for some context i'm at law school in canada, but am in a similar situation to spectrum's. dealt with a lot of depression type stuff last year, plus the whole realization of "i have no idea why i'm here in the first place." so i'm deferring my 3rd year until september just to kind of get my depression settled down and figure my life out a bit. it's going pretty ok so far; the funny thing is that the people who like the idea most are lawyers =_=

still not entirely sure of what's gonna be in store for me when i return. not sure if i wanna practice or not i guess. i kinda find the majority of my colleagues hideous and depressing (although a select few are truly wonderful). i think i might be able to get myself back in gear school-wise and look for work. right now i'm thinking that i could just be selective and not spring for a law job immediately after graduation. just take my time to find a firm where i actually like the people. i'm blessed with having kind middle-class parents who used like all their money to fund my (cheap) canadian legal education, so i'm not in debt.

is there such thing as a low-stress (relatively speaking) law job? does that exist in family law? i'm thinking it might be nice to shoot for family law mediation. there's new legislation in my province that basically funnels every family court case to mediation, so i imagine there'll be lots of opportunities there. it also seems like an ~~existentially rewarding~~ career path, fwiw (which is a lot to me).

one of the big worries i have is that even in family law mediation, you're still subject to a lot of the agonies and horrors of family law in general. anyone know anything about this? i'm wondering if me, a sensitive individual, would be able to handle it. i left largely cuz of stress (shocker) and i found that despite being really quite good at trial advocacy, i might have had a hard time dealing with the adrenaline-rush cutthroat nature of it all. it kinda sucks that my greatest lawyer strength is the thing that seemingly gave me the biggest headache, but eh. hopefully a door opens as that window closes, ya know.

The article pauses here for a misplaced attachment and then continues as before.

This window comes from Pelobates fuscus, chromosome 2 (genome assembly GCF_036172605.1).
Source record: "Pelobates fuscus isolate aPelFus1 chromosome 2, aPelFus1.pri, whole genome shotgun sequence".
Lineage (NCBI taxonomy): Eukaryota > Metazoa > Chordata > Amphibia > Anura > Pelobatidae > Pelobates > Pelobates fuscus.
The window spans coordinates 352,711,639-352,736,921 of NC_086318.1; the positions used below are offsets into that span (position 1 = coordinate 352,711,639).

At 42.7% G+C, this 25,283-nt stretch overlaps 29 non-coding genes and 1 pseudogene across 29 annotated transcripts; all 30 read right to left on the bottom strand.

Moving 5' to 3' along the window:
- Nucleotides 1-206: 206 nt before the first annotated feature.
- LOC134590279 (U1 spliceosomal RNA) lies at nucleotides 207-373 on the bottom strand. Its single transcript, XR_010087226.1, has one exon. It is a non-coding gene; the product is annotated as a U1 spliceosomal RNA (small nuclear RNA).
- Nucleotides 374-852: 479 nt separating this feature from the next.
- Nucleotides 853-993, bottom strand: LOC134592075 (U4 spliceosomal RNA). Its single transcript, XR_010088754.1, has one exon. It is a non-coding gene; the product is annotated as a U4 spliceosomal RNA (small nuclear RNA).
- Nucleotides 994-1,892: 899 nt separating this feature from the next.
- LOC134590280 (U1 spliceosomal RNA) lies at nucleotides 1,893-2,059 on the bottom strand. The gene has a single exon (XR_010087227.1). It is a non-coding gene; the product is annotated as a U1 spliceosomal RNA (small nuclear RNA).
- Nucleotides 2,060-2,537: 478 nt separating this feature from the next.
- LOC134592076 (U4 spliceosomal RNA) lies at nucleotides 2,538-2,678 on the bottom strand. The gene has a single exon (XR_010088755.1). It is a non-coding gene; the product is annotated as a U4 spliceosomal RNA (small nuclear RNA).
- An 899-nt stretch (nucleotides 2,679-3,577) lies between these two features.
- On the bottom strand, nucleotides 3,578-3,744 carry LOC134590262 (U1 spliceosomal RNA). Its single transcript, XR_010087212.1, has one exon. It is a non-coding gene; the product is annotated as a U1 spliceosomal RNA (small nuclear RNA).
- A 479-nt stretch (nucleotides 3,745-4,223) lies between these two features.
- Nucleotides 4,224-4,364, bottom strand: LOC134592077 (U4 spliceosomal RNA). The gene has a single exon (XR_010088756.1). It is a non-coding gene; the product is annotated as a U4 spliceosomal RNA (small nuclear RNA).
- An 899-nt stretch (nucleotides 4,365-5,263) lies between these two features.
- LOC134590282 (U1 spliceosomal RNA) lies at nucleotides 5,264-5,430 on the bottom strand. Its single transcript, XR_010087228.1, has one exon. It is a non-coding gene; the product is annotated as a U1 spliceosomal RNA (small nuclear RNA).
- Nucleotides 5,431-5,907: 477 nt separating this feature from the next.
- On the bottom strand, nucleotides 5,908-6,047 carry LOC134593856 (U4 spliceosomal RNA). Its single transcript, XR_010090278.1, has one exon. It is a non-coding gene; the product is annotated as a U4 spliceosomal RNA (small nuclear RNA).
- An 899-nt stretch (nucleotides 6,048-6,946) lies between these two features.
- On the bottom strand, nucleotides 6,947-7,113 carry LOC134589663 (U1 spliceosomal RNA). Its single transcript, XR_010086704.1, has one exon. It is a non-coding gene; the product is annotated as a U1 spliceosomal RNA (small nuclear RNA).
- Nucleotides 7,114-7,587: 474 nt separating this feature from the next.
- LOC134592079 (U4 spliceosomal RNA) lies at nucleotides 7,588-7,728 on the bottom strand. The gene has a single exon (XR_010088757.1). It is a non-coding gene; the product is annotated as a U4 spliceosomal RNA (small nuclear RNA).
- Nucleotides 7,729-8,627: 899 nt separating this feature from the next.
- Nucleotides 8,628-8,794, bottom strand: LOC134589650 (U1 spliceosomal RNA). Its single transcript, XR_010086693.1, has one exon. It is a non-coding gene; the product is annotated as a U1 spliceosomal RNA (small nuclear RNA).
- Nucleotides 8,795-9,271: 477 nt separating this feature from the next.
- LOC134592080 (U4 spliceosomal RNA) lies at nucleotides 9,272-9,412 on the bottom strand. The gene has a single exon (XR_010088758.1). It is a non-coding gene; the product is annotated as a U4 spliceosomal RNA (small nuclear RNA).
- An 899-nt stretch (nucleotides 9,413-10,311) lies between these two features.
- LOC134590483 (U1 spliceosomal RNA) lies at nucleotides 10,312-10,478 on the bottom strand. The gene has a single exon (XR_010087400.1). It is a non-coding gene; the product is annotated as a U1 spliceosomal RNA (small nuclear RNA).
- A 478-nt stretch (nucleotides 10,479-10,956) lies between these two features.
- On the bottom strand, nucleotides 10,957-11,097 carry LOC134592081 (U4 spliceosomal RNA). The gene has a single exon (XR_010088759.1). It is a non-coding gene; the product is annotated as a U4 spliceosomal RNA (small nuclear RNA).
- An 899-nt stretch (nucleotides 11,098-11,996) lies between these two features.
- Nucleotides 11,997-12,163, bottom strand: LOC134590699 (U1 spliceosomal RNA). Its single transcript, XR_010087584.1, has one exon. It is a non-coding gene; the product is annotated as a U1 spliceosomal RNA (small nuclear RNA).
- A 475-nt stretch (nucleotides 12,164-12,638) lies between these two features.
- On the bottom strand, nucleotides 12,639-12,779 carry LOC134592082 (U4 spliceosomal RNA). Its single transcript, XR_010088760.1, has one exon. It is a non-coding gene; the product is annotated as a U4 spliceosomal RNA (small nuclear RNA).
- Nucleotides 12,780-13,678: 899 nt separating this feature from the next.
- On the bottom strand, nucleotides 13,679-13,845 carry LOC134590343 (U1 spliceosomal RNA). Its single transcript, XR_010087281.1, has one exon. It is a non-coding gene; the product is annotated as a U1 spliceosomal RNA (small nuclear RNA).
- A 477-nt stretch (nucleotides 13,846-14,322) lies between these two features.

this ended up being a minor soliliquy i see. whoops

cocktail onion (fennel cartwright), Friday, 1 February 2013 23:30 (four years ago) Permalink

even anxious, non-confrontational introverts can learn to (sometimes) love and be good at the cutthroat stuff. i can't see anything in family law being low stress but i don't know about mediation. would they want you to have experience outside of mediation first? it's probably hard to select that specifically in the beginning when you're just looking for any opportunity.

veryupsetmom (harbl), Friday, 1 February 2013 23:37 (four years ago) Permalink

i swing between loving and hating my publ1c d3f3nd3r job so wildly and often think i could enjoy something more dry and regulatory but i'm moving up the ladder pretty fast here and want loan forgiveness so i'm not gonna leave anytime soon

veryupsetmom (harbl), Friday, 1 February 2013 23:39 (four years ago) Permalink

ilxmailed u een

乒乓, Friday, 1 February 2013 23:56 (four years ago) Permalink

yeah, in my province you have to work at a firm for 3 years before you can get certified as a family law mediator

and i dunno. i had a very hard time learning to love the cutthroat stuff, although i did get reasonably decent at it. i came like SO close to actually loving it - or, uh, convincing myself i loved it. i have a beastmode trigger deep down that seems to go off when i'm in high pressure situations like trials. but, like... i hate that beastmode trigger, and i hate how it turns me into a ravenous adrenaline junkie. so yeah... here i am thinking about mediation. ok then